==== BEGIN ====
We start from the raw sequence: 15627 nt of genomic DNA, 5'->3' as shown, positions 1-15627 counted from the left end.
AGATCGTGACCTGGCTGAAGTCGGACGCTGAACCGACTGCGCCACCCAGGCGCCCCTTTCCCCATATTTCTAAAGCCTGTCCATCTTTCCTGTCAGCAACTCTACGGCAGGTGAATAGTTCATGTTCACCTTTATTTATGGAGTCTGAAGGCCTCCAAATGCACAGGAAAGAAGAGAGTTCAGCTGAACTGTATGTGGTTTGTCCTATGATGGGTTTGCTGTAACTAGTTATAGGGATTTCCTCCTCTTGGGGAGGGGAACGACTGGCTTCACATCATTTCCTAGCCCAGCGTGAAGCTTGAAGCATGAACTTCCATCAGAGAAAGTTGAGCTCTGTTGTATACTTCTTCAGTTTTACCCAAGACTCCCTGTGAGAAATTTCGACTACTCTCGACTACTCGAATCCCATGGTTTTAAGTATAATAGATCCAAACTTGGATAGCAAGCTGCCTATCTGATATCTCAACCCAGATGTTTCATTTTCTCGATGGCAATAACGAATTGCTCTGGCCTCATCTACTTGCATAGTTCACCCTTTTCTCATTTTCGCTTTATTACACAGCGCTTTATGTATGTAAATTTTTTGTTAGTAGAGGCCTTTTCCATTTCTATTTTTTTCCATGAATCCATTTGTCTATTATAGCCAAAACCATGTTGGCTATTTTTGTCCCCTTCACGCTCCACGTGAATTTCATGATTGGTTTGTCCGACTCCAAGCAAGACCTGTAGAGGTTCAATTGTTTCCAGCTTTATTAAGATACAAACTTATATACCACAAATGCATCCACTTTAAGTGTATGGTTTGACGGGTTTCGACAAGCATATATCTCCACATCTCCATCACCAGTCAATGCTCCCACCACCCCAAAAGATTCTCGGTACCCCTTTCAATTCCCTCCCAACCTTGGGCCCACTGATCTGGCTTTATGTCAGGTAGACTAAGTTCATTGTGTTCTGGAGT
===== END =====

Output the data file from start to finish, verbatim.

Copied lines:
We start from the raw sequence: 15627 nt of genomic DNA, 5'->3' as shown, positions 1-15627 counted from the left end.
AGATCGTGACCTGGCTGAAGTCGGACGCTGAACCGACTGCGCCACCCAGGCGCCCCTTTCCCCATATTTCTAAAGCCTGTCCATCTTTCCTGTCAGCAACTCTACGGCAGGTGAATAGTTCATGTTCACCTTTATTTATGGAGTCTGAAGGCCTCCAAATGCACAGGAAAGAAGAGAGTTCAGCTGAACTGTATGTGGTTTGTCCTATGATGGGTTTGCTGTAACTAGTTATAGGGATTTCCTCCTCTTGGGGAGGGGAACGACTGGCTTCACATCATTTCCTAGCCCAGCGTGAAGCTTGAAGCATGAACTTCCATCAGAGAAAGTTGAGCTCTGTTGTATACTTCTTCAGTTTTACCCAAGACTCCCTGTGAGAAATTTCGACTACTCTCGACTACTCGAATCCCATGGTTTTAAGTATAATAGATCCAAACTTGGATAGCAAGCTGCCTATCTGATATCTCAACCCAGATGTTTCATTTTCTCGATGGCAATAACGAATTGCTCTGGCCTCATCTACTTGCATAGTTCACCCTTTTCTCATTTTCGCTTTATTACACAGCGCTTTATGTATGTAAATTTTTTGTTAGTAGAGGCCTTTTCCATTTCTATTTTTTTCCATGAATCCATTTGTCTATTATAGCCAAAACCATGTTGGCTATTTTTGTCCCCTTCACGCTCCACGTGAATTTCATGATTGGTTTGTCCGACTCCAAGCAAGACCTGTAGAGGTTCAATTGTTTCCAGCTTTATTAAGATACAAACTTATATACCACAAATGCATCCACTTTAAGTGTATGGTTTGACGGGTTTCGACAAGCATATATCTCCACATCTCCATCACCAGTCAATGCTCCCACCACCCCAAAAGATTCTCGGTACCCCTTTCAATTCCCTCCCAACCTTGGGCCCACTGATCTGGCTTTATGTCAGGTAGACTAAGTTCATTGTGTTCTGGAGT